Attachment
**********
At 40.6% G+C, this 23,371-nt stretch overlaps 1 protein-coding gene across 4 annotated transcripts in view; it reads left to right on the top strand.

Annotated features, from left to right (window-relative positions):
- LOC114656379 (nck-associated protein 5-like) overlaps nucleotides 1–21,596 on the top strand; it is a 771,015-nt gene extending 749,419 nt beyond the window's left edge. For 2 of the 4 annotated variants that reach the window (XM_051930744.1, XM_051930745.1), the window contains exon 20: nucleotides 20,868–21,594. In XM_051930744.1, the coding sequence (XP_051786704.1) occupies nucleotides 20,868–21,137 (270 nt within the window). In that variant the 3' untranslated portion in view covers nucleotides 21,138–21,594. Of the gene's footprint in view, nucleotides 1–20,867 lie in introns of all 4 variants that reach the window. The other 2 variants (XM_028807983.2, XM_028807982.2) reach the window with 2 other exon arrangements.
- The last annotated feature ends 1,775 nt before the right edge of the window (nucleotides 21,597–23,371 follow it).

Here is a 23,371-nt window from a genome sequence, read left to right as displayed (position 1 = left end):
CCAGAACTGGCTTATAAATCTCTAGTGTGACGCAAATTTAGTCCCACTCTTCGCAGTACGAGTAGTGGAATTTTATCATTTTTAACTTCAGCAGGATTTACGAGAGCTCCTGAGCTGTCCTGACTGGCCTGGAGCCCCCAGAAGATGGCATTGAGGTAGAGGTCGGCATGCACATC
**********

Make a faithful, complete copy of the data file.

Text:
At 40.6% G+C, this 23,371-nt stretch overlaps 1 protein-coding gene across 4 annotated transcripts in view; it reads left to right on the top strand.

Annotated features, from left to right (window-relative positions):
- LOC114656379 (nck-associated protein 5-like) overlaps nucleotides 1–21,596 on the top strand; it is a 771,015-nt gene extending 749,419 nt beyond the window's left edge. For 2 of the 4 annotated variants that reach the window (XM_051930744.1, XM_051930745.1), the window contains exon 20: nucleotides 20,868–21,594. In XM_051930744.1, the coding sequence (XP_051786704.1) occupies nucleotides 20,868–21,137 (270 nt within the window). In that variant the 3' untranslated portion in view covers nucleotides 21,138–21,594. Of the gene's footprint in view, nucleotides 1–20,867 lie in introns of all 4 variants that reach the window. The other 2 variants (XM_028807983.2, XM_028807982.2) reach the window with 2 other exon arrangements.
- The last annotated feature ends 1,775 nt before the right edge of the window (nucleotides 21,597–23,371 follow it).

Here is a 23,371-nt window from a genome sequence, read left to right as displayed (position 1 = left end):
CCAGAACTGGCTTATAAATCTCTAGTGTGACGCAAATTTAGTCCCACTCTTCGCAGTACGAGTAGTGGAATTTTATCATTTTTAACTTCAGCAGGATTTACGAGAGCTCCTGAGCTGTCCTGACTGGCCTGGAGCCCCCAGAAGATGGCATTGAGGTAGAGGTCGGCATGCACATC